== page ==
Under Section 9, Article III of the 1987 Constitution, private property cannot be taken by the government for public use without payment of just compensation. GSIS and SSS investible funds and the income from these investible funds are private property and can be used only for the benefit of their respective members. These funds cannot be given to the national government to fund the national budget. That would be unconstitutional.

Section 5 of the proposed bill states: “The legal ownership of the MIF [Maharlika Investment Fund] shall pertain to the Fund investors in proportion to their shareholdings.” Section 29 of the proposed bill further states: “The Board of Directors shall have the discretion on how much shall be distributed as profits for each of the GFls [government financial institutions] and how much thereof shall be carried to its surplus.”

In short, while the ownership in the Maharlika Investments Corp. (MIC) is based on the proportionate shareholdings of the GFIs, the distribution of dividends is not based on their proportionate shareholdings but on the DISCRETION of the Board of Directors which has the power and discretion to determine how much profits shall be distributed to each GFI regardless of their shareholdings.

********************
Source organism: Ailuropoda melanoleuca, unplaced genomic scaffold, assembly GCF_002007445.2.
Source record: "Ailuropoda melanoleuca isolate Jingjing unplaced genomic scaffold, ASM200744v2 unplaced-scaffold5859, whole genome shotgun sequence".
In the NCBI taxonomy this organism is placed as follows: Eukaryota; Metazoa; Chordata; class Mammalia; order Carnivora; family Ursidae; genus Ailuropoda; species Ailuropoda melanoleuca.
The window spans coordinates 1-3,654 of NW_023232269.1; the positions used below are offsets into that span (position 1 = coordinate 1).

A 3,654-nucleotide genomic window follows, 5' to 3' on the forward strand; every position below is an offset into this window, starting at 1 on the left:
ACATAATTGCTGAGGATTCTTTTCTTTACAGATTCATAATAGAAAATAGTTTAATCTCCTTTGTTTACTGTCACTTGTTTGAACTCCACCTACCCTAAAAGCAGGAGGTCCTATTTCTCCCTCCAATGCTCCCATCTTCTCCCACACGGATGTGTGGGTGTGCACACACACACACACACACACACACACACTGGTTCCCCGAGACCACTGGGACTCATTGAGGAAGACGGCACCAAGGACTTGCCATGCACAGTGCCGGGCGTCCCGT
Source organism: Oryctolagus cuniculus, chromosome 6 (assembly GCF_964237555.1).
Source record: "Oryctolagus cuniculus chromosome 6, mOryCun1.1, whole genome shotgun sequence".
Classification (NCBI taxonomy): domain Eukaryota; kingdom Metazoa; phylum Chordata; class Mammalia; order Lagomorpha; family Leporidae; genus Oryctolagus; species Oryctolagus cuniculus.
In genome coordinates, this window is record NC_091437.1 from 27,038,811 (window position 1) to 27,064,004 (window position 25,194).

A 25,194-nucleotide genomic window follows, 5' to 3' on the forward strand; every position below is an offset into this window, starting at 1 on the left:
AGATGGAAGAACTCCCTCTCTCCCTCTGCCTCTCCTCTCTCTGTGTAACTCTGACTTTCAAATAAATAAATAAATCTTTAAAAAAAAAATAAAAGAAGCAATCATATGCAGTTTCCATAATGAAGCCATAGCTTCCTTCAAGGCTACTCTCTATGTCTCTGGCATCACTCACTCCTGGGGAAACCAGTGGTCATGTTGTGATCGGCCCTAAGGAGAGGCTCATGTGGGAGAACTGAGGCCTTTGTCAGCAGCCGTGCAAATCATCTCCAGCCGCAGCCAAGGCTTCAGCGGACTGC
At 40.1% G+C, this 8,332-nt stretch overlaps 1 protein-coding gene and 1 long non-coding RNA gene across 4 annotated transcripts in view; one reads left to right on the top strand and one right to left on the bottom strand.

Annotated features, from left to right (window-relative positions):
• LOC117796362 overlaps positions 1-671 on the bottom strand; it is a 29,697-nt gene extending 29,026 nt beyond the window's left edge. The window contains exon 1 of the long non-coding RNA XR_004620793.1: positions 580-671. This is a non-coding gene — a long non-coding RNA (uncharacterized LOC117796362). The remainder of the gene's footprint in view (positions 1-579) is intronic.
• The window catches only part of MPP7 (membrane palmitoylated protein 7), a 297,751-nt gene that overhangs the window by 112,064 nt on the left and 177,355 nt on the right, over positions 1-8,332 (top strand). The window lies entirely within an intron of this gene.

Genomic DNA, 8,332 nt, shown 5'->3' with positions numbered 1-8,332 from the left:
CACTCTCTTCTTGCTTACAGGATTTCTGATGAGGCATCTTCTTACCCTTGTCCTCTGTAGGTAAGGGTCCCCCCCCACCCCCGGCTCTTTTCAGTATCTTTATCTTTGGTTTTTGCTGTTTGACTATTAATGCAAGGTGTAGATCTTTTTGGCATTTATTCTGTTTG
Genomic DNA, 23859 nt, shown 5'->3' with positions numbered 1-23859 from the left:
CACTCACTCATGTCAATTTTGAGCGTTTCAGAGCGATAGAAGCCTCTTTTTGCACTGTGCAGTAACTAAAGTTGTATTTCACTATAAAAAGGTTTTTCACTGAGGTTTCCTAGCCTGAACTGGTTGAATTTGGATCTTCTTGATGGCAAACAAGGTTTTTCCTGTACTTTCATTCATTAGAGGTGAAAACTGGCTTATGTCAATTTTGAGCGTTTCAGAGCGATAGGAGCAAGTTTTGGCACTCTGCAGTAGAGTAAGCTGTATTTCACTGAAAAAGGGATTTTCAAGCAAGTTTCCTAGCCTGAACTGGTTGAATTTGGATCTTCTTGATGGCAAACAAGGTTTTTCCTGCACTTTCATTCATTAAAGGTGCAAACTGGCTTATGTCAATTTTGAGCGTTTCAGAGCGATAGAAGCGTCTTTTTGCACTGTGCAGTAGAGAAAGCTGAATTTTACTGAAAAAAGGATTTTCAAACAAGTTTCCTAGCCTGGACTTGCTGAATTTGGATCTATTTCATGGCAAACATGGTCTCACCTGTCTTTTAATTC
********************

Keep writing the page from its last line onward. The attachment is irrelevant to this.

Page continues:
Thus, if the GSIS or the SSS is entitled to P100 million from the annual net profits of the MIC based on their proportionate shareholdings, the Board of Directors can reduce their share in the net profits for distribution to P50 million and give the rest to the national government to fund the national budget. However, that would be taking private property for public use without payment of just compensation – an unconstitutional act.

Section 43 of the Corporation Code provides: “The Board of Directors of a stock corporation may declare dividends out of the unrestricted retained earnings which shall be payable in cash, in property or in stock to all stockholders on the basis of outstanding stock held by them.” Under the Corporation Code, dividends are always distributed based on proportionate shareholdings. Section 29 of the proposed bill does not follow the Corporation Code.